my own (delicious) personal experience, Eatrovert recommends a New Yorker should go to San Diego
to try Mexican food in Old Town. Enjoy! The Git.
As the world becomes more interconnected, the risk of cultural misunderstandings increases. Understanding
what countries people are interested in and know about can consequently help us determine where there might be
a high risk of faux pas. We measured people's knowledge of other countries by using
Google Trends to compare how much countries are searched for and search
for each other. In the figure above, we examined how much
countries ("searcher") searched other countries ("searchee") (darker blue indicates the searcher Googled the searchee more).
For example, the dark blue of the top-row indicates people search for the US frequently and the dark blue English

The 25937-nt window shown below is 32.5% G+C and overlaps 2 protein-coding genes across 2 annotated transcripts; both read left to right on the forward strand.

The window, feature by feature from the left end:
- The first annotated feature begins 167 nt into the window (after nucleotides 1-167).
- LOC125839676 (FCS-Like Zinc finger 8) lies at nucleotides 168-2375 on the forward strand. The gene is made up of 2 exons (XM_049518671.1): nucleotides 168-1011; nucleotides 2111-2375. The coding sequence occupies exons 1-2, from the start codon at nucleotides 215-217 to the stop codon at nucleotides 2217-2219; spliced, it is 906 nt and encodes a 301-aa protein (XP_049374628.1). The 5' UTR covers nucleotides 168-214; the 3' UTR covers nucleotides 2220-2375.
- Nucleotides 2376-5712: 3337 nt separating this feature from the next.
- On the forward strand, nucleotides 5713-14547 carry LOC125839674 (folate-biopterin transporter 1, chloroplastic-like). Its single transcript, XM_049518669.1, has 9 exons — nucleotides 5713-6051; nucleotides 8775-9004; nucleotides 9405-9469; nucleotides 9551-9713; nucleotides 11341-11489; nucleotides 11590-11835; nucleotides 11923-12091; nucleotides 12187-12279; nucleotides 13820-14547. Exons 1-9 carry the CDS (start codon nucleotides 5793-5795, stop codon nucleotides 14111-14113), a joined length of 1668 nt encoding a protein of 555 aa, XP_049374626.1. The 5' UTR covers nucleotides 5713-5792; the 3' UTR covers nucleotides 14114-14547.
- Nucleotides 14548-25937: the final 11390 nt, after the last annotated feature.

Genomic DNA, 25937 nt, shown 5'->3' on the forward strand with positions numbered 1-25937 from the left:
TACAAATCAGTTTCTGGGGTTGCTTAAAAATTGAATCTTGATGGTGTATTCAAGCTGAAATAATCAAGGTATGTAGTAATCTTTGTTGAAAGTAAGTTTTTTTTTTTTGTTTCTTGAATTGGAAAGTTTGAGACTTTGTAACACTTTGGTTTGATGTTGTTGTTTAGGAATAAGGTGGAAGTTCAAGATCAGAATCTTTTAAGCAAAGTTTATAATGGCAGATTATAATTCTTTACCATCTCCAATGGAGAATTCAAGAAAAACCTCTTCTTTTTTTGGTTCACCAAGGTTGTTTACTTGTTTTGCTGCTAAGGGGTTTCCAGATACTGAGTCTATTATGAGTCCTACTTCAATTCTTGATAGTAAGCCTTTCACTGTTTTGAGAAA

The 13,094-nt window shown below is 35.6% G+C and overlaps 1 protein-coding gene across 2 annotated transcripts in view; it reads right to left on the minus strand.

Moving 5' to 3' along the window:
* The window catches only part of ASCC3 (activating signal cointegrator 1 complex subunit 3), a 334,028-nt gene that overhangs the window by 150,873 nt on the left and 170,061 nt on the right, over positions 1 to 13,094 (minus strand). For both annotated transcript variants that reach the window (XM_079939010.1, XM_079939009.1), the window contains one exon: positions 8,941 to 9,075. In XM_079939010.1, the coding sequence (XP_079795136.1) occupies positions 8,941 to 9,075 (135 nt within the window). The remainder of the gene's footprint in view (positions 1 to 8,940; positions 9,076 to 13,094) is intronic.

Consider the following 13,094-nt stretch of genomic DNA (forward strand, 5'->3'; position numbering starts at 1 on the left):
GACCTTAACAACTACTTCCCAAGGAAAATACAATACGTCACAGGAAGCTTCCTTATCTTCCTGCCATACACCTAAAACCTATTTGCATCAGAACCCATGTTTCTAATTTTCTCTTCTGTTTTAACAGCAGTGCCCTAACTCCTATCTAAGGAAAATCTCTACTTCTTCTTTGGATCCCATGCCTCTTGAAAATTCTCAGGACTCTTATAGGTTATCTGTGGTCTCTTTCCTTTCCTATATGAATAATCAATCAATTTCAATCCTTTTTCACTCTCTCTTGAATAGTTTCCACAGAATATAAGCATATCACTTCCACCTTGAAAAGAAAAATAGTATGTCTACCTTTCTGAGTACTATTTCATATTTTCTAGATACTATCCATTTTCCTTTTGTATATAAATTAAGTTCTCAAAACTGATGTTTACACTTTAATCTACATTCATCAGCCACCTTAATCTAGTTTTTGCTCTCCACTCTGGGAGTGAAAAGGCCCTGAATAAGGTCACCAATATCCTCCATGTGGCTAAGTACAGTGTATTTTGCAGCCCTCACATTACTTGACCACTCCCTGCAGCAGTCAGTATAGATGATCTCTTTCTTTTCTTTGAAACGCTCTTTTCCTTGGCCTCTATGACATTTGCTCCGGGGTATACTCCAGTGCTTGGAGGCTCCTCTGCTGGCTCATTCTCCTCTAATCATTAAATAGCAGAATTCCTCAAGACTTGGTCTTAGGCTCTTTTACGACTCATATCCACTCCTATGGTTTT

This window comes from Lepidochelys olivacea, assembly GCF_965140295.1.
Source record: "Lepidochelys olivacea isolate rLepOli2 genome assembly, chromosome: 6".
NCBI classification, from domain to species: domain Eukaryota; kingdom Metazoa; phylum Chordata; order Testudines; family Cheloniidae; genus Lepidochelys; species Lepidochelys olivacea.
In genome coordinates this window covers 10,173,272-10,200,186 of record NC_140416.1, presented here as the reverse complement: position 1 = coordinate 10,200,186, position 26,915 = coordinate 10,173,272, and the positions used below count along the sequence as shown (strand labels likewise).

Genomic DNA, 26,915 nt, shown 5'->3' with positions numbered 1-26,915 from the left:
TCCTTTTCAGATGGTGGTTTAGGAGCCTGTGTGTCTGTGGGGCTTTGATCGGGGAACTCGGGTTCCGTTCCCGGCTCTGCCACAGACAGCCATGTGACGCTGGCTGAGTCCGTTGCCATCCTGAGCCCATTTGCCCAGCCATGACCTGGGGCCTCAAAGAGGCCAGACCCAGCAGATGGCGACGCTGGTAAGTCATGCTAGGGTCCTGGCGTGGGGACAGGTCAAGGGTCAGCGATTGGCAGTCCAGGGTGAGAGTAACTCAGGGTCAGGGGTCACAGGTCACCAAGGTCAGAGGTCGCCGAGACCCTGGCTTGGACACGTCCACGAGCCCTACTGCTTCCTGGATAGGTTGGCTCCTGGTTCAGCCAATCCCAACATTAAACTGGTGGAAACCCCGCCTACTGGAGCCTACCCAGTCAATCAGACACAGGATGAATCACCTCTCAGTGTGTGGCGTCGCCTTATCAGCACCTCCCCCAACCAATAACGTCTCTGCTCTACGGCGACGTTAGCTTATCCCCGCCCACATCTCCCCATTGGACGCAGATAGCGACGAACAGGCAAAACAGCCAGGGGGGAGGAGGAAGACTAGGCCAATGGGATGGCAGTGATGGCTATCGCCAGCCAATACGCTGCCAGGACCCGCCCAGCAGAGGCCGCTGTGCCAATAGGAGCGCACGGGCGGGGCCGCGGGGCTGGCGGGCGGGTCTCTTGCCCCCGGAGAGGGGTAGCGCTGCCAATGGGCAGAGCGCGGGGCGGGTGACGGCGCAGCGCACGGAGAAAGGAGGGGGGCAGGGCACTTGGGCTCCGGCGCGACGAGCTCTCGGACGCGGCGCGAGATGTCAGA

column demonstrates that the English are pretty cosmopolitan and seek out news about the rest of the world.
The full Git.
In the wake of the November 2015 Paris attacks that killed 128 people, Facebook users across the world
expressed their support for Parisians by adding French flag filters to their profiles and posting
statuses like "Pray for Paris". Yet some observers noted that at the same time, more than 2000
Nigerians were killed by the Boko Haramand an al-Shabab attack killed 147 Kenyans but received little
media attention. These imbalances in coverage raise the question, what does it take for the general
public to care about a tragedy? Do people expect more deaths in countries outside the general
"Western world" such that they are not shocked unless there is a sufficiently terrible catastrophe?
Here, we quantify how large a catastrophe must be to get Americans' attention. Darker red indicates
that people expect more casualties in the country, such that people expect a lot of casualties in Nepal,
Haiti and Rwanda.
The full Git.
Income inequality has become a critical issue in American politics. Yet, it can be hard to conceptualize
how much income inequality there is. If I ask you how much someone in the top 1% makes, your guess is
probably going to be pretty far off. Consequently, the ability to frame inequality in concrete, comprehendible